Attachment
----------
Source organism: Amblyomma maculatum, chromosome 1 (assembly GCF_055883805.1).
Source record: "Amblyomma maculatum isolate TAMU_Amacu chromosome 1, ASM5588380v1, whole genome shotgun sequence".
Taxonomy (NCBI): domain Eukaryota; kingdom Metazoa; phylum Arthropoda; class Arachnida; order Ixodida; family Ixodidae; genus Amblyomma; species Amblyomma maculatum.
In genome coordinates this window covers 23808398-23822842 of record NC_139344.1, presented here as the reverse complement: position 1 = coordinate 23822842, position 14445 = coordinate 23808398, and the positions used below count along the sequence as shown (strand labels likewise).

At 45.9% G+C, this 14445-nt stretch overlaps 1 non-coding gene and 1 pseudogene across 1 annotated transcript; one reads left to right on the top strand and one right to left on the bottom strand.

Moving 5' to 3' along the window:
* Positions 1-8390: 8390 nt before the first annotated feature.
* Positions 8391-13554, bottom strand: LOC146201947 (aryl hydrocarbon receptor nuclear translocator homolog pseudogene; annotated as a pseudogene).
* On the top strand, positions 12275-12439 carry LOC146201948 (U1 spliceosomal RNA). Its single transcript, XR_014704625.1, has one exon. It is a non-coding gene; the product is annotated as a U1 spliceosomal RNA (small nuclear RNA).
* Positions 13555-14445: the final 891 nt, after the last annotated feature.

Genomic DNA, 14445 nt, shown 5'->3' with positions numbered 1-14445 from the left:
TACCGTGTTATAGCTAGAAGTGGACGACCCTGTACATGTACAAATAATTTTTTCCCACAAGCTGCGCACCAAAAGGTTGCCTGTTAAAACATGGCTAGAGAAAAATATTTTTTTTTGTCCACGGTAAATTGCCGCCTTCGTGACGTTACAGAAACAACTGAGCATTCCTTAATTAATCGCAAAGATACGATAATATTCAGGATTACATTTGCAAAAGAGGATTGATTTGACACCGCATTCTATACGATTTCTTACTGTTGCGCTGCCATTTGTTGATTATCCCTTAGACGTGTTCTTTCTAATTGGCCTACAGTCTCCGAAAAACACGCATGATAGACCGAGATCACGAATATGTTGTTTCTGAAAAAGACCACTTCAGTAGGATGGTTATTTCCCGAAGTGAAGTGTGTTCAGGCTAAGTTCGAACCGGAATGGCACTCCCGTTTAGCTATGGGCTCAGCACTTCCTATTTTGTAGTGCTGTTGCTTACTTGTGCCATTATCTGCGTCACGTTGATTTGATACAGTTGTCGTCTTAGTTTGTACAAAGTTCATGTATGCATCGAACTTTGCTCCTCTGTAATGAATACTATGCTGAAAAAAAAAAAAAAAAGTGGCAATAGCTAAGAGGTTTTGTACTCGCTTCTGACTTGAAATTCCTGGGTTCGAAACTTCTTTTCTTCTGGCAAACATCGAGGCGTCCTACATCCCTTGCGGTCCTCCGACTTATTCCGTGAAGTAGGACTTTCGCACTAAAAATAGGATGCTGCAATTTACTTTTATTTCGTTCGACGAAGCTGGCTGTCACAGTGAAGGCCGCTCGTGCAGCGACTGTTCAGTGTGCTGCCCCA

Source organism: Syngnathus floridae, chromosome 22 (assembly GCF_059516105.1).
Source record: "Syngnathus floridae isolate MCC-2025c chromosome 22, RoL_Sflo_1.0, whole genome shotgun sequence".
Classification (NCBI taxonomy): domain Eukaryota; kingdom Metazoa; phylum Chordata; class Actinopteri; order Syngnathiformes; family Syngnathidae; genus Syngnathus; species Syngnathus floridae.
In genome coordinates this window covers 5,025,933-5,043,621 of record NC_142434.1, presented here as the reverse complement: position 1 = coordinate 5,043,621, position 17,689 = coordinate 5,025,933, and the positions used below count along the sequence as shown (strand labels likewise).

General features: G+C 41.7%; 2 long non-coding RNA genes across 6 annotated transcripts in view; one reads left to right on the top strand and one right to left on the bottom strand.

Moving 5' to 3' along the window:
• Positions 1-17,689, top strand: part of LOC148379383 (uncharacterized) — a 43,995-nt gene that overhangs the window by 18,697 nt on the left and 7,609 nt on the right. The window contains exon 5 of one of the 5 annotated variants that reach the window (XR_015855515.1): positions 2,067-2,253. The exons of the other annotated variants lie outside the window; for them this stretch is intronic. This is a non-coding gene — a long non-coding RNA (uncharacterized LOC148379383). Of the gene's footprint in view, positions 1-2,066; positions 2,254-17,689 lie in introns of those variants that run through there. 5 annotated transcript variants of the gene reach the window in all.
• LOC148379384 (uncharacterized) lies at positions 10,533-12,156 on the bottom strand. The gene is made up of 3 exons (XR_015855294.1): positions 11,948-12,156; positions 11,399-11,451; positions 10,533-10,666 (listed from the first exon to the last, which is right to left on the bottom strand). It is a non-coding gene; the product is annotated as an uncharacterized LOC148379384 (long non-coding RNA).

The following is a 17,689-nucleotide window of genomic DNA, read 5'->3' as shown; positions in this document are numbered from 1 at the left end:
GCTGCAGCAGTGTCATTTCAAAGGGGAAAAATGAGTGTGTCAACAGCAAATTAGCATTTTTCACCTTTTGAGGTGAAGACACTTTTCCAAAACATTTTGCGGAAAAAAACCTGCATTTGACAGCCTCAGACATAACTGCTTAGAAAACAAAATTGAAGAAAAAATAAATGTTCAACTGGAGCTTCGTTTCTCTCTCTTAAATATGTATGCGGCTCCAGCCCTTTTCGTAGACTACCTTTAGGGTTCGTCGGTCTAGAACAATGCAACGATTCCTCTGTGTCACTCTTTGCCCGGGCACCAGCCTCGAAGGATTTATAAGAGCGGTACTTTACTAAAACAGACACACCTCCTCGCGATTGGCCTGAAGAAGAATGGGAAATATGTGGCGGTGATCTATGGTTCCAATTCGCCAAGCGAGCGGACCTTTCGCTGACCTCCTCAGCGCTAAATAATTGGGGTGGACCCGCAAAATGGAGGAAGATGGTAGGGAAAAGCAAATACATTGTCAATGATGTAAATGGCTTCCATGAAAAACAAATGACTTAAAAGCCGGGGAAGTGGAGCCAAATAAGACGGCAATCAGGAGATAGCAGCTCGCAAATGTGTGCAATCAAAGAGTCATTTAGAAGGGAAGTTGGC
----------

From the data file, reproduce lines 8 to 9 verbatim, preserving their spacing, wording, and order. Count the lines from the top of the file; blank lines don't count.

* Positions 8391-13554, bottom strand: LOC146201947 (aryl hydrocarbon receptor nuclear translocator homolog pseudogene; annotated as a pseudogene).
* On the top strand, positions 12275-12439 carry LOC146201948 (U1 spliceosomal RNA). Its single transcript, XR_014704625.1, has one exon. It is a non-coding gene; the product is annotated as a U1 spliceosomal RNA (small nuclear RNA).